Work Camp 10734 GW
Type of work: Saw Mill/Chemical Works
Man of Confidence: Pte O. McMillan, 4642 or 4643 (1942), L/Bdr W.M. Knowles, 5420 (1943)
Number of Men: 34
In this camp are 34 British prisoners of war (English, Australians, New
Zealanders) employed in a saw-mill. They have rather long working hours but are
free on Sundays. The average pay is about 12RM a week.
The prisoners are lodged in a newly-erected wooden barrack on a mill's
premises in the outskirts of an Austrian town. The room is pleasant enough,
furnished with double tier bunks and each man has two blankets; there are two
stoves where private food can easily be cooked, and the room is warm enough. The
ventilation is not adequate, the shutters having to be closed the whole night.
This question was discussed with the camp commander who ordered the shutters and
windows to be opened after turning out the lights.
Bathing and washing facilities
There is a washing room with 5 spigots, and regularly the prisoners are
allowed to go to town and have hot baths there.
The toilets are of the pit type, installed in a separate hut. As night toilet
there is a bucket in the entrance hall of the barrack.
Food and Cooking
There was no complaint about the food provided by the employing firm; Red
Cross parcels are de;ivered at the usual rate of one a week per man.
Medical attention and sickness
There is a German sanitator in this small camp; the patients are visiting the German doctors at the Reserve Lazaret in the town. On the day of the visit there was in the camp a patient who had a wound in the leg, consequent on a work accident, and the Legation's representatives insisted on his transfer to the lazaret which was promised for the next day.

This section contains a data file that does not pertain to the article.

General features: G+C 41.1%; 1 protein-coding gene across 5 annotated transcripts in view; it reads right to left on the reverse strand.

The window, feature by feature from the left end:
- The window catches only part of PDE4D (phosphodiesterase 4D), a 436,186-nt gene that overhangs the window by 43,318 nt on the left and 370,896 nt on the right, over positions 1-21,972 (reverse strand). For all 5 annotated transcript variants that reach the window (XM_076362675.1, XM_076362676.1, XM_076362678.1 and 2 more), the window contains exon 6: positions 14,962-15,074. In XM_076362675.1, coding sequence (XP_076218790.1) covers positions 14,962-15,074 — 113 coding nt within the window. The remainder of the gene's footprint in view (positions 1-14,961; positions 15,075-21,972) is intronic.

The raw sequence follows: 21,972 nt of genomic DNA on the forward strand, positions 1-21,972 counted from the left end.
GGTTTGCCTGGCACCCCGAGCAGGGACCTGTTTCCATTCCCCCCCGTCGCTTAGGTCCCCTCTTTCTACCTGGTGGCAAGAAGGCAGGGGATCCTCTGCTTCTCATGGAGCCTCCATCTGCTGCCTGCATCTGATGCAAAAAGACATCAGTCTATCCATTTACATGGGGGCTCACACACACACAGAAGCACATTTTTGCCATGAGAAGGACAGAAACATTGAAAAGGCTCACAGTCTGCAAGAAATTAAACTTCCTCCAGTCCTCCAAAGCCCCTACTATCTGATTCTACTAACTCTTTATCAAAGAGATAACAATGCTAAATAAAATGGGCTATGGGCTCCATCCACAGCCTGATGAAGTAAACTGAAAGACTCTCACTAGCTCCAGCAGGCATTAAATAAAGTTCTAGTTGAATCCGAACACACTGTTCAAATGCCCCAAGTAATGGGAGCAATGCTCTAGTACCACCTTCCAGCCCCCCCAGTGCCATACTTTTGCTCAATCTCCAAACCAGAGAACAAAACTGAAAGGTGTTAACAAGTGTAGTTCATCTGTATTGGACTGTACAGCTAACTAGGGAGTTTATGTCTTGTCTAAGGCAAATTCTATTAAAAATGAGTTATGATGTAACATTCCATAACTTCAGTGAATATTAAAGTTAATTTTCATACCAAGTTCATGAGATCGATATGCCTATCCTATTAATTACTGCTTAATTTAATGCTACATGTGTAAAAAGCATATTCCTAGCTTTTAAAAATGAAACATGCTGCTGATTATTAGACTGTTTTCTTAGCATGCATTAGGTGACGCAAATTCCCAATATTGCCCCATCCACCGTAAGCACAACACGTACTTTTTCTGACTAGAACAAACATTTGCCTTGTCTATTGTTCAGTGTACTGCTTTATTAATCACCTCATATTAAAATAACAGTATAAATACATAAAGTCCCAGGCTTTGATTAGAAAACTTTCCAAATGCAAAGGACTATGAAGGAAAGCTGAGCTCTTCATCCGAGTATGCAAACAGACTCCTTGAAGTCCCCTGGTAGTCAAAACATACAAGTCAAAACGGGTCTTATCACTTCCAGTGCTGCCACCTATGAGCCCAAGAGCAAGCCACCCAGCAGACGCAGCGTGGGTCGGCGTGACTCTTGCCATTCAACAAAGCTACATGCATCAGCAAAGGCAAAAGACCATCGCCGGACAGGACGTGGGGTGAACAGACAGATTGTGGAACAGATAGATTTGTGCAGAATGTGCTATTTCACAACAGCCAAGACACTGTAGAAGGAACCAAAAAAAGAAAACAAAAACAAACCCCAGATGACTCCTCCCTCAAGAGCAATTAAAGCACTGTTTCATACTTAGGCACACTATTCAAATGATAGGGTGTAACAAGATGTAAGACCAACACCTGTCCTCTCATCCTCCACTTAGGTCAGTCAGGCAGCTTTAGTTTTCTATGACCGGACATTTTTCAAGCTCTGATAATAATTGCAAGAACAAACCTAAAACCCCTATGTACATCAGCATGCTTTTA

There is a small pharmacy in the camp but Red Cross medical stuff is needed.
The clothing conditions can be described as fairly good although a few men
are still in need of new uniforms and shoes. But there is a great need of
There is no canteen in the camp but prisoners are allowed to buy articles in
a shop nearby, and the prices are controlled.
Up to now there was no religious service but the Abwehroffizier promised to
arrange from time to time for religious services in common with another British
work camp in the vicinity.
Recreation and exercise
Books are lent by the main camp library. There is a piano in the barrack.
Some indoor games would be appreciated; the camp commander promised to the
Legation's representatives to try to arrange for outdoor games with the other
work camp nearby.
There is no serious complaint about this work camp where the prisoners seem
to be fairly treated.
The Man of Confidence complains about the situation and totally inadequate size of this camp, lavatories and washing facilities leaving much to be desired. The Delegate of the Protecting Power immediately inspected this camp and found the complaints of the Man of Confidence justified. However, both the Camp Leader as well as the Accompanying Officer promised to insist on this barrack being abandoned and installing the prisoners of war in a new and more spacious camp. The employer too was interviewed and requested to do all in his power as well regarding a speedy transfer of the prisoners of war to a new camp. To be checked.
The prisoners are overcrowded both inside and outside their cantonment. Vermin is reported; disinfection is intended very soon to be undertaken here. The prisoners have to prepare their own food.
This Detachment has been promised a new hut.
There was an inquiry about the nature of the work some of the men are doing. They handle glass-wool for insulations are afraid that the dust may affect their eyes and lungs. A British Medical Officer will examine the matter. No other complaints. Good camp